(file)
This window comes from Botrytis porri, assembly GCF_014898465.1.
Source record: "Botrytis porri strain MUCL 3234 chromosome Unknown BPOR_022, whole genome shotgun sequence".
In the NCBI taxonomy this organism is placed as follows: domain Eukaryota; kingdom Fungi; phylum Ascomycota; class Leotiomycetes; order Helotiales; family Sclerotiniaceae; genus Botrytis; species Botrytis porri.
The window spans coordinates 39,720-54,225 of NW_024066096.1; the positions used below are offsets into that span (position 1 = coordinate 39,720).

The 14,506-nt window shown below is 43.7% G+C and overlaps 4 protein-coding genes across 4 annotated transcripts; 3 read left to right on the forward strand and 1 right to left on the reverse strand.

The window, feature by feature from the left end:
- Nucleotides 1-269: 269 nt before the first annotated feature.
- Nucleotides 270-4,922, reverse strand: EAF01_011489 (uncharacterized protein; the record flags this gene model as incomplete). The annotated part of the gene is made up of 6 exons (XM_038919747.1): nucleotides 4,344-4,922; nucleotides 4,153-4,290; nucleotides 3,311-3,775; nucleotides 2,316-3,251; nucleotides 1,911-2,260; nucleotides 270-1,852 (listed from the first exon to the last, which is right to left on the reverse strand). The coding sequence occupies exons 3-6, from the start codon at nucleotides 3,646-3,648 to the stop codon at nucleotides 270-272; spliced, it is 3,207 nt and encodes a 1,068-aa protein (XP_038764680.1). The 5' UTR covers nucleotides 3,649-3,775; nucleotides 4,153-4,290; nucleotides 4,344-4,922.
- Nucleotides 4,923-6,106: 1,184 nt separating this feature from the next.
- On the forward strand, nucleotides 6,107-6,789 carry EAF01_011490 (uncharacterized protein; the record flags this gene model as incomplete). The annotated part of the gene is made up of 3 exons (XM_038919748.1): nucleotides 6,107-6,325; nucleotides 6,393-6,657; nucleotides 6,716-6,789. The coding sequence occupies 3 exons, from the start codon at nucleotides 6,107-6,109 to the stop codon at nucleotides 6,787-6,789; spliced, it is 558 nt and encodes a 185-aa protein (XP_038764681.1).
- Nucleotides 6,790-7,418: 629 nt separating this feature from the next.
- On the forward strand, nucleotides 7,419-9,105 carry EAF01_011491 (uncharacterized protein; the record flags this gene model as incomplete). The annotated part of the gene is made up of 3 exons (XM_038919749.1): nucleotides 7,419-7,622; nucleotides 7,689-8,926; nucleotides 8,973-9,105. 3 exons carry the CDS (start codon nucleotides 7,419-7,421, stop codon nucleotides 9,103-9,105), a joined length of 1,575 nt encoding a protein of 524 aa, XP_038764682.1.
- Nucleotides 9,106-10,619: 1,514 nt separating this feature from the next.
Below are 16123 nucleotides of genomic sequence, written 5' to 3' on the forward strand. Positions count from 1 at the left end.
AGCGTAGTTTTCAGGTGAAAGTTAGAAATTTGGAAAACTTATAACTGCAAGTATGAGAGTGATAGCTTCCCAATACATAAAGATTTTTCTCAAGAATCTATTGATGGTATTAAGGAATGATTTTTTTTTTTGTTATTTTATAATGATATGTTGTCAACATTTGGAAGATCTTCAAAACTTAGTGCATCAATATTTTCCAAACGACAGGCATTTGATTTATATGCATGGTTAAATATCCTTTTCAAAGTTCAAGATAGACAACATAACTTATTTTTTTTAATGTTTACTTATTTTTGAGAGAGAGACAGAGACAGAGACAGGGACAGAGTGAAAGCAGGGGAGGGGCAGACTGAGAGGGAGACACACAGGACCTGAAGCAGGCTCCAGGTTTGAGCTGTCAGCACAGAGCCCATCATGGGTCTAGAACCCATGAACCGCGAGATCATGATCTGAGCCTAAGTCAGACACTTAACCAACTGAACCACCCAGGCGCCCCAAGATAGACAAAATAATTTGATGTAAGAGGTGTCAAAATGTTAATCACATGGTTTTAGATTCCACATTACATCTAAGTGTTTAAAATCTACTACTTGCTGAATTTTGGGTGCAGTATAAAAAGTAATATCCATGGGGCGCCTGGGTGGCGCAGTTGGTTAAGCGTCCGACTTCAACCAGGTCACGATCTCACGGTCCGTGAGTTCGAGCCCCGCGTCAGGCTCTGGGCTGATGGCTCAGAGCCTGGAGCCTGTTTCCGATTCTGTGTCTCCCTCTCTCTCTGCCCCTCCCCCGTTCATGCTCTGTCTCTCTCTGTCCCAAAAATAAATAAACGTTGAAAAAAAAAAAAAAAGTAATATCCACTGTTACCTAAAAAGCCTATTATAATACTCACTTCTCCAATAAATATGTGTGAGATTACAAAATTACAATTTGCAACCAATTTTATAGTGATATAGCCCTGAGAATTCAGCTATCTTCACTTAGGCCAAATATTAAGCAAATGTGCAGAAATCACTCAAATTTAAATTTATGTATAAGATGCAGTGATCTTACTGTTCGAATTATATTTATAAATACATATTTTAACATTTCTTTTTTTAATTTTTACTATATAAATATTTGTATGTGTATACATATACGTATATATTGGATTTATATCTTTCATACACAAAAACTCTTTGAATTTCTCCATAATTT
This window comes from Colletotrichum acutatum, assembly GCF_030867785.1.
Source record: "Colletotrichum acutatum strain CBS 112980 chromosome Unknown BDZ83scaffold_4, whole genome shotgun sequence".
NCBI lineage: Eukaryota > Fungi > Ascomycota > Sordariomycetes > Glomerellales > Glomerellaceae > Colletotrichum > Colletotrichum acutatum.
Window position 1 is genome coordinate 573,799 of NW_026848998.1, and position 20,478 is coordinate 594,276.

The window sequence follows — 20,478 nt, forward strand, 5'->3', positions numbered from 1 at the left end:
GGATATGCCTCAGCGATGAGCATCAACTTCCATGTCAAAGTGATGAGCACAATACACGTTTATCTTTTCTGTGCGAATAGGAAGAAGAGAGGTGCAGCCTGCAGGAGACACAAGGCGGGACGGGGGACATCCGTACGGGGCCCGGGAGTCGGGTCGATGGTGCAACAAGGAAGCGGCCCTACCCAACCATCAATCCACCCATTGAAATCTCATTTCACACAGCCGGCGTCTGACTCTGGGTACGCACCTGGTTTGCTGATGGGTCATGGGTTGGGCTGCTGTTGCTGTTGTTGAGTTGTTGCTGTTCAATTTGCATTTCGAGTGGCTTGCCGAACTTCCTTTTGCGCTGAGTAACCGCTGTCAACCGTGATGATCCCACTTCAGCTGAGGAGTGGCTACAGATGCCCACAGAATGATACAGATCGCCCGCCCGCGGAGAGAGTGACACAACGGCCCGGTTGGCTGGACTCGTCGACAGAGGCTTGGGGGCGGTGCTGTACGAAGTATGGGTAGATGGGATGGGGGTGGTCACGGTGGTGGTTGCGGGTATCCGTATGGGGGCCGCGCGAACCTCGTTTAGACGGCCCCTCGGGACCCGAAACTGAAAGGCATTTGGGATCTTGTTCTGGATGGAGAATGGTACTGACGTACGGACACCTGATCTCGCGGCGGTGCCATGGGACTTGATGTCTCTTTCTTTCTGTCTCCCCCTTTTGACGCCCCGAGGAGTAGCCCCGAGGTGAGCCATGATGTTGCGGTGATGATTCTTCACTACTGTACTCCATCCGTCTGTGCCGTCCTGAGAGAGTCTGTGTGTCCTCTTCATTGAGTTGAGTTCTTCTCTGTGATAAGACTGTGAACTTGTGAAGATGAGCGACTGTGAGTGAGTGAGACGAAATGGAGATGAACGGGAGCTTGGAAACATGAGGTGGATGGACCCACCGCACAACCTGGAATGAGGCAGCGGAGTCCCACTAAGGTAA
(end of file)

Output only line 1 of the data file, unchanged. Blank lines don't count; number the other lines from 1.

This window comes from Botrytis porri, assembly GCF_014898465.1.